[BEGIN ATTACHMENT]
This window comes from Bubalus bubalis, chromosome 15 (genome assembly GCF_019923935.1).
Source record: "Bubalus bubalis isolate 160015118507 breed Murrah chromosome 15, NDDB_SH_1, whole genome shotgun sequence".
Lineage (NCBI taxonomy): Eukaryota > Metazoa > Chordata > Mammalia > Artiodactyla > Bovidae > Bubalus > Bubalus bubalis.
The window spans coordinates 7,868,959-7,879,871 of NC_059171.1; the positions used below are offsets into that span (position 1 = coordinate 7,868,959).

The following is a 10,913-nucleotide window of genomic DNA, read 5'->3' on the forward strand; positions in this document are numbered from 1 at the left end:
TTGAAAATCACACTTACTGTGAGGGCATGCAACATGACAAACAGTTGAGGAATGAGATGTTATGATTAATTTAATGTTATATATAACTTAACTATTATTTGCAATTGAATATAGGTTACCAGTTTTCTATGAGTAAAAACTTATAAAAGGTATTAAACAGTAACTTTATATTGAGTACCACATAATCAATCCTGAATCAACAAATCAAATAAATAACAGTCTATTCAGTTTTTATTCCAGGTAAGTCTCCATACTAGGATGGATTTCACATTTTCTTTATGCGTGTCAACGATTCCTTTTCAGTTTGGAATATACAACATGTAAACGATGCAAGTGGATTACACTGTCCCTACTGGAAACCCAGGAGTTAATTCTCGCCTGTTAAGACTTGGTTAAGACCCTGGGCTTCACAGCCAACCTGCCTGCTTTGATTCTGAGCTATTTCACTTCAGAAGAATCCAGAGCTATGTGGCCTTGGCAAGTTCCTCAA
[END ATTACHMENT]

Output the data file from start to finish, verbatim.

This window comes from Bubalus bubalis, chromosome 15 (genome assembly GCF_019923935.1).
Source record: "Bubalus bubalis isolate 160015118507 breed Murrah chromosome 15, NDDB_SH_1, whole genome shotgun sequence".
Lineage (NCBI taxonomy): Eukaryota > Metazoa > Chordata > Mammalia > Artiodactyla > Bovidae > Bubalus > Bubalus bubalis.
The window spans coordinates 7,868,959-7,879,871 of NC_059171.1; the positions used below are offsets into that span (position 1 = coordinate 7,868,959).

The following is a 10,913-nucleotide window of genomic DNA, read 5'->3' on the forward strand; positions in this document are numbered from 1 at the left end:
TTGAAAATCACACTTACTGTGAGGGCATGCAACATGACAAACAGTTGAGGAATGAGATGTTATGATTAATTTAATGTTATATATAACTTAACTATTATTTGCAATTGAATATAGGTTACCAGTTTTCTATGAGTAAAAACTTATAAAAGGTATTAAACAGTAACTTTATATTGAGTACCACATAATCAATCCTGAATCAACAAATCAAATAAATAACAGTCTATTCAGTTTTTATTCCAGGTAAGTCTCCATACTAGGATGGATTTCACATTTTCTTTATGCGTGTCAACGATTCCTTTTCAGTTTGGAATATACAACATGTAAACGATGCAAGTGGATTACACTGTCCCTACTGGAAACCCAGGAGTTAATTCTCGCCTGTTAAGACTTGGTTAAGACCCTGGGCTTCACAGCCAACCTGCCTGCTTTGATTCTGAGCTATTTCACTTCAGAAGAATCCAGAGCTATGTGGCCTTGGCAAGTTCCTCAA